Phages: Fighting Deadly Infections


SAN DIEGO, Calif. (Ivanhoe Newswire) – The World Health Organization, National Institutes of Health, and the Centers for Disease Control and Prevention call multidrug resistant bacteria one of the biggest threats to public health, with an estimated 700,000 people dying worldwide every year. When the bacteria was killing a San Diego man, his desperate wife suggested a treatment that seemed unusual until it actually worked.

Two years ago, Steffanie Strathdee wasn’t sure she’d get moments like this with her husband, Tom Patterson. He got an antibiotic- resistant bacteria when they were on vacation.

“They saw that he had this giant abscess in his abdomen, like the size of a football, and inside was this murky brown fluid that looked like it had been there for a while,” Strathdee shared.

Doctors drained the abscess with catheters but one moved, sending more infected fluid into Patterson’s body.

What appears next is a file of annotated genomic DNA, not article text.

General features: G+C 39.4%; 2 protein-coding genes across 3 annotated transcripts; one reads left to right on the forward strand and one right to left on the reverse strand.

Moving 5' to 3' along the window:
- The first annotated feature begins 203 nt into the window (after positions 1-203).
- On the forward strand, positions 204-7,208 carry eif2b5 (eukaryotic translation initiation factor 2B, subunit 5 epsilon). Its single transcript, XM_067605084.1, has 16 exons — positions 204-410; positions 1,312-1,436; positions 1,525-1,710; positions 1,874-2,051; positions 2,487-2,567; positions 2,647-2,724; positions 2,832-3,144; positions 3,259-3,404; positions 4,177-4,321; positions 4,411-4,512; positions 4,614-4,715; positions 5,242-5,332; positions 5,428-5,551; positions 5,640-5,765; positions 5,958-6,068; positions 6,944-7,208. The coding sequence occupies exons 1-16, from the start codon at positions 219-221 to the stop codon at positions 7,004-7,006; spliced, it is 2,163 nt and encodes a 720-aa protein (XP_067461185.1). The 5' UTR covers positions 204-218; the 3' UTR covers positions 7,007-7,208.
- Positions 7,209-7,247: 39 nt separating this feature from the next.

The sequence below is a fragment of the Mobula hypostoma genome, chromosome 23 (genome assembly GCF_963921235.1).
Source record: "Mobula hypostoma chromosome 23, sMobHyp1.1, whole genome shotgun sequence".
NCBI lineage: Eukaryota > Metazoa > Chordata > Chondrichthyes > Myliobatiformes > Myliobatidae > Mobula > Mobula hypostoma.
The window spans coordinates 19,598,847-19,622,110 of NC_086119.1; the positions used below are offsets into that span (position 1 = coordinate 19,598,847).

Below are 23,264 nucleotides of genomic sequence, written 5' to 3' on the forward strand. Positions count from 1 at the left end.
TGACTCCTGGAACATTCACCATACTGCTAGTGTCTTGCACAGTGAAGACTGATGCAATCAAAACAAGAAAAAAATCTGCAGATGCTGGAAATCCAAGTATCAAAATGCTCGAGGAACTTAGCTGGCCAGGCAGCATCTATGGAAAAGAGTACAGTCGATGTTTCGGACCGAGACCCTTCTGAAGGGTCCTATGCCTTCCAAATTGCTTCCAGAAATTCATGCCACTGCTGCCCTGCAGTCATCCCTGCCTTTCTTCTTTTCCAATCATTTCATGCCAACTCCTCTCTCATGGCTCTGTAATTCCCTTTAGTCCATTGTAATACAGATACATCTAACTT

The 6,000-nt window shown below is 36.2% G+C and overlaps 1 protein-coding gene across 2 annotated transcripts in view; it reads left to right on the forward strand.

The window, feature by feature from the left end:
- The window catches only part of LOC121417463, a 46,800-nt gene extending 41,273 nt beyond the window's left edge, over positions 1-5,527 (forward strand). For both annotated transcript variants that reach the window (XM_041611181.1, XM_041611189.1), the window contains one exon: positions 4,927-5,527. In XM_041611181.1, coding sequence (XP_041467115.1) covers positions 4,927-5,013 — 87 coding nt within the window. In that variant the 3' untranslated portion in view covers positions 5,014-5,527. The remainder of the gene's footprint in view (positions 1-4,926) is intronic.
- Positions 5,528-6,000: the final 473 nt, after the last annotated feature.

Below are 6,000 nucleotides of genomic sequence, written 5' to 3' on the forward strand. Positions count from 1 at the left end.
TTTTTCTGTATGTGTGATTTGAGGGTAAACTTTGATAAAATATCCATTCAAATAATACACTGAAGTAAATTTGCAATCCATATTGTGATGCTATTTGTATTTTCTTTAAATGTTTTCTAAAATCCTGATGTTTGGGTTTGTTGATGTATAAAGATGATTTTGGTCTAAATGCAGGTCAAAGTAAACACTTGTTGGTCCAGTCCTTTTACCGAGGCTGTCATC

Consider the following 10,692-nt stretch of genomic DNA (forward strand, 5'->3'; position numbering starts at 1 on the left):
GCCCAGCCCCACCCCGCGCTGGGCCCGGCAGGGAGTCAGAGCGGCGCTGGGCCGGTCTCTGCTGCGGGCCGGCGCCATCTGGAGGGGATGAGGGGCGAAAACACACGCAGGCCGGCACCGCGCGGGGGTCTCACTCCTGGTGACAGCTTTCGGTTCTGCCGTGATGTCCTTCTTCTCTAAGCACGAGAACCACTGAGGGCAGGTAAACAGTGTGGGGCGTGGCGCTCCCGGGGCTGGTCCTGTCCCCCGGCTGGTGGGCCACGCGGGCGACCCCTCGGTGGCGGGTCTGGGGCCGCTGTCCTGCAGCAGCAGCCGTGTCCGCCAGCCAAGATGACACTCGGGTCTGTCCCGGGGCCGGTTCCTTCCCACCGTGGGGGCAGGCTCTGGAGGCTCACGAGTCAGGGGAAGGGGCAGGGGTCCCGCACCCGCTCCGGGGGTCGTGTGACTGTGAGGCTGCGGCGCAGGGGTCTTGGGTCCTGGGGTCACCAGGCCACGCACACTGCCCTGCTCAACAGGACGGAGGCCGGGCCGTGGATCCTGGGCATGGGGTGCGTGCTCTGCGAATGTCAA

Strathdee continued, “He slipped in to a coma we couldn’t wake him from. And slowly, he started to die.”

Strathdee reached out to Robert Schooley, MD, Professor of Medicine at UC San Diego, to find bacteriophages, viruses found in bacteria that kill bacteria. Dr. Schooley calls them “living antibiotics.”

“With phage, they only kill a small sliver of the bacteria of the given type, and what you have to do is you have to take the bacteria a patient has, their own organism and then screen for phage that are active against their organism,” said Dr. Schooley.

Scientists at Texas A&M and the U.S. Navy found phages that could work.

“He received the first phages on a Monday, the second set of phages on a Wednesday, and he woke up on Saturday,” Strathdee said.

Patterson had been in hospitals for nine months and in a coma for two. He’d lost 100 pounds.

“I couldn’t walk. I was in a wheelchair, and sitting up was beyond my ability for more than a moment,” Patterson told Ivanhoe.

Patterson wants to be on the front line as phages are added to the fight against superbugs.

“I think it represents evidence-based hope,” Patterson stated.

Dr. Schooley says phages would probably be studied as a combination therapy; Tom was taking powerful antibiotics along with the phages. Several national health agencies are considering clinical trials now. UC San Diego hopes to start one in a few months.

Contributors to this news report include: Wendy Chioji, Field Producer; Rusty Reed, Videographer; Cyndy McGrath, Supervising Producer; Hayley Hudson, Assistant Producer; Roque Correa, Editor.